Agricultural Project to Integrate Ghouta’s IDP’s in the Labor Market
The Unified Relief Office seeks to transfer its expertise from Eastern Ghouta to the displacement areas in Northern Syria by launching several developmental projects that have the ability to integrate the people displaced from Eastern Ghouta into the labor market.
Early in June, the Office started a developmental agricultural project in the northern countryside of Aleppo, aiming to overcome the displacement crisis and indulge Eastern Ghouta’s evacuees in the labor market, in a manner that guarantee them a fixed source of income that help them secure a decent livelihood.
Alaa al-Sofi, the head of the Unified Relief Office, told Enab Baladi that the project’s idea was triggered by the “massive” human, financial and logistic resources in Northern Syria, especially pesticides, fertilizers and needed equipment, as well as the presence of large agricultural areas that Eastern Ghouta lacked.
He added that the people who took the responsibility for the project have noticed the high rate of unemployment among Eastern Ghouta’s people, who posses experience and skills required in the field of agriculture, pointing out that the project’s main objective is turning the displaced people into productive members that have the power to generate income by themselves.
The project’s implementation phase was preceded by an overall study of the cultivable areas which have water, according to which 17 hectares of agricultural lands were rented in the rural part of Afrin and Azaz, the northern countryside of Aleppo.
Currently, 58 displaced Eastern Ghouta families are directly benefiting from the project, in addition to other indirect beneficiaries.
The project is classified under “Food Security and Livelihoods” Sector, through which the Office aims “to fortify society and activate the displaced people’s role by turning them into a productive class.”
According to al-Sofi, the working plan is about allocating a single farmer to each hectare, who would supervise this agricultural area to finally receive a 25 to 30% of the production value.
He pointed out that the Unified Relief Office will meet all the financial expenses and logistic costs, including fuel, equipment and land rentals, in addition to conducting agricultural and technical supervision by specialized engineers and experienced farmers.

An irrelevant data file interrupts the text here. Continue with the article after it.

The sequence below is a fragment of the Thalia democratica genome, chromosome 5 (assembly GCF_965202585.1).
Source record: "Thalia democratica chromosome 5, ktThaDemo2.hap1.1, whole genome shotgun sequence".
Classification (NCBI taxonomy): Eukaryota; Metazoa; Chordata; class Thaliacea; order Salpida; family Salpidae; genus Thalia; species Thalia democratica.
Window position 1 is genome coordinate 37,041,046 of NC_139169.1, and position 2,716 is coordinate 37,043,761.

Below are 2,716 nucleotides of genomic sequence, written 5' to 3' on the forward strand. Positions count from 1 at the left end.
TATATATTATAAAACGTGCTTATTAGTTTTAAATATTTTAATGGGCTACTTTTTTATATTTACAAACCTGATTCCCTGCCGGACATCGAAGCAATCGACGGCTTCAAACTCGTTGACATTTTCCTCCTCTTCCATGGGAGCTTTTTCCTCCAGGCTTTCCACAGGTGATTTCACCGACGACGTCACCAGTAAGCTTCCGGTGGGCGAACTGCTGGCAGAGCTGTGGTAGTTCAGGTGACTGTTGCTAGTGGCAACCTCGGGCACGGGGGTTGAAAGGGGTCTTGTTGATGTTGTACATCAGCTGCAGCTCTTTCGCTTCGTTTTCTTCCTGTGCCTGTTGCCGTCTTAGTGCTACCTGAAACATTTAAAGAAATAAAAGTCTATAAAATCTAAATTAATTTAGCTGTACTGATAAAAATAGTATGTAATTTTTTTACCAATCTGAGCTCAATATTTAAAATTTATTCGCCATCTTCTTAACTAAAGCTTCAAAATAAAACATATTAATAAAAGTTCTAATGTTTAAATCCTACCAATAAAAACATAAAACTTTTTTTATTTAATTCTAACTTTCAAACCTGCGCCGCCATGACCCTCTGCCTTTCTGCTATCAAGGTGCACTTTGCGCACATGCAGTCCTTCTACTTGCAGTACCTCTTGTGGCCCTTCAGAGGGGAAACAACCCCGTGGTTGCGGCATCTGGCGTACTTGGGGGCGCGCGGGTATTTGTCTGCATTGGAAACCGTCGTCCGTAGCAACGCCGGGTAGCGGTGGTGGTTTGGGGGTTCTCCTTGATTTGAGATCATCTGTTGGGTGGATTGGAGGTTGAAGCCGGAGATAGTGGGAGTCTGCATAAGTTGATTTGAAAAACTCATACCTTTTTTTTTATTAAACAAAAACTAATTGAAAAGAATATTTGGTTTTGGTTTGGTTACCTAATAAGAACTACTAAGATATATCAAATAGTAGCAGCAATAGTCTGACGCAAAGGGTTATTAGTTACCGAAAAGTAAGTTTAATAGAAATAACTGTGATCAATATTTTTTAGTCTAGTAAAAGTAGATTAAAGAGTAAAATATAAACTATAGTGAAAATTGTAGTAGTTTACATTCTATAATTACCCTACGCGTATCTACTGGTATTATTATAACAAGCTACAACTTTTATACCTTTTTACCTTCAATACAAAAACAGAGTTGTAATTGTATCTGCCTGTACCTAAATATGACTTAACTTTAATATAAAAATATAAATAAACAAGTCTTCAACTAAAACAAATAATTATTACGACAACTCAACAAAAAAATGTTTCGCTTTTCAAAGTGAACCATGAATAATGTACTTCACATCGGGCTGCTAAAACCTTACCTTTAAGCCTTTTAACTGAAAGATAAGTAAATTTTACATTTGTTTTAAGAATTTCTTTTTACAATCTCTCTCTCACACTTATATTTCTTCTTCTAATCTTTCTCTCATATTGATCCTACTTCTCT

The project began with the cultivation of tomatoes, zucchini, eggplant, peppers and watermelon, trying to benefit from the summer planting season, which are expected to be ripe by the end of this summer.
According to the Office’s Head Alaa al-Sofi, the project’s duration is six months that already started early in June, and the Office has decided to continue launching similar projects in the future, with a specific focus on “quality crops” that are absent in Northern Syria.
The agricultural plan is the Office’s first project in Northern Syria, through which it seeks to supplement the local market with high quality agricultural products.
The Office started working in Eastern Ghouta five years ago, for it has been active in a number of sectors, on top of which are “food security and livelihoods,” relief, shelter and nutrition, attempting to break the siege imposed on Eastern Ghouta.
The Office launched several agricultural and livestock projects in Ghouta with the objective to respond to the siege crisis through providing food-based materials to people, including milk and dairy products and to secure job opportunities for unemployed people to utilize their skills, in addition to the preservation of Ghouta’s agricultural sources and livestock.
In March 2018, Eastern Ghouta’s population suffered a forced displacement due to the reconciliation agreements which the Syrian regime conducted with the opposition factions under a Russian supervision.
Most of the displaced people then headed to Northern Syria.
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